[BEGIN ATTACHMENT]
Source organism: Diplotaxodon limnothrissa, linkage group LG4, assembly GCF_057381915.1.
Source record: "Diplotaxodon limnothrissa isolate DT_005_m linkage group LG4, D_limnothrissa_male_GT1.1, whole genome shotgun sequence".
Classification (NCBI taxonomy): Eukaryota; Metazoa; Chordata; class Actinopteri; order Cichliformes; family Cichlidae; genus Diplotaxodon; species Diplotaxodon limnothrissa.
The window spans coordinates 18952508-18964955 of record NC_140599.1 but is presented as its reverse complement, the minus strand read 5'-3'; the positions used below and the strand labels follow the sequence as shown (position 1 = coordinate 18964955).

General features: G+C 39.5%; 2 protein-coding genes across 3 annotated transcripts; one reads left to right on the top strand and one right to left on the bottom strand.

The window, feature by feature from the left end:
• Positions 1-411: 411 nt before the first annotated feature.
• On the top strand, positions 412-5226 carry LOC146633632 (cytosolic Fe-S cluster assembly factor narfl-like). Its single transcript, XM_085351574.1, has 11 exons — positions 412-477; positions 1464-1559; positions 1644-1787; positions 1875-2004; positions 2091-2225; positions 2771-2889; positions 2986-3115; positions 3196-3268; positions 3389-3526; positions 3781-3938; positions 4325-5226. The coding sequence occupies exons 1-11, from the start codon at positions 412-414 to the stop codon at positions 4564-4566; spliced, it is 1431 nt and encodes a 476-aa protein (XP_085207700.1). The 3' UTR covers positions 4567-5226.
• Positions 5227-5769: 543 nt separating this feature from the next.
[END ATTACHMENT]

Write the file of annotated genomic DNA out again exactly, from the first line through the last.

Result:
Source organism: Diplotaxodon limnothrissa, linkage group LG4, assembly GCF_057381915.1.
Source record: "Diplotaxodon limnothrissa isolate DT_005_m linkage group LG4, D_limnothrissa_male_GT1.1, whole genome shotgun sequence".
Classification (NCBI taxonomy): Eukaryota; Metazoa; Chordata; class Actinopteri; order Cichliformes; family Cichlidae; genus Diplotaxodon; species Diplotaxodon limnothrissa.
The window spans coordinates 18952508-18964955 of record NC_140599.1 but is presented as its reverse complement, the minus strand read 5'-3'; the positions used below and the strand labels follow the sequence as shown (position 1 = coordinate 18964955).

General features: G+C 39.5%; 2 protein-coding genes across 3 annotated transcripts; one reads left to right on the top strand and one right to left on the bottom strand.

The window, feature by feature from the left end:
• Positions 1-411: 411 nt before the first annotated feature.
• On the top strand, positions 412-5226 carry LOC146633632 (cytosolic Fe-S cluster assembly factor narfl-like). Its single transcript, XM_085351574.1, has 11 exons — positions 412-477; positions 1464-1559; positions 1644-1787; positions 1875-2004; positions 2091-2225; positions 2771-2889; positions 2986-3115; positions 3196-3268; positions 3389-3526; positions 3781-3938; positions 4325-5226. The coding sequence occupies exons 1-11, from the start codon at positions 412-414 to the stop codon at positions 4564-4566; spliced, it is 1431 nt and encodes a 476-aa protein (XP_085207700.1). The 3' UTR covers positions 4567-5226.
• Positions 5227-5769: 543 nt separating this feature from the next.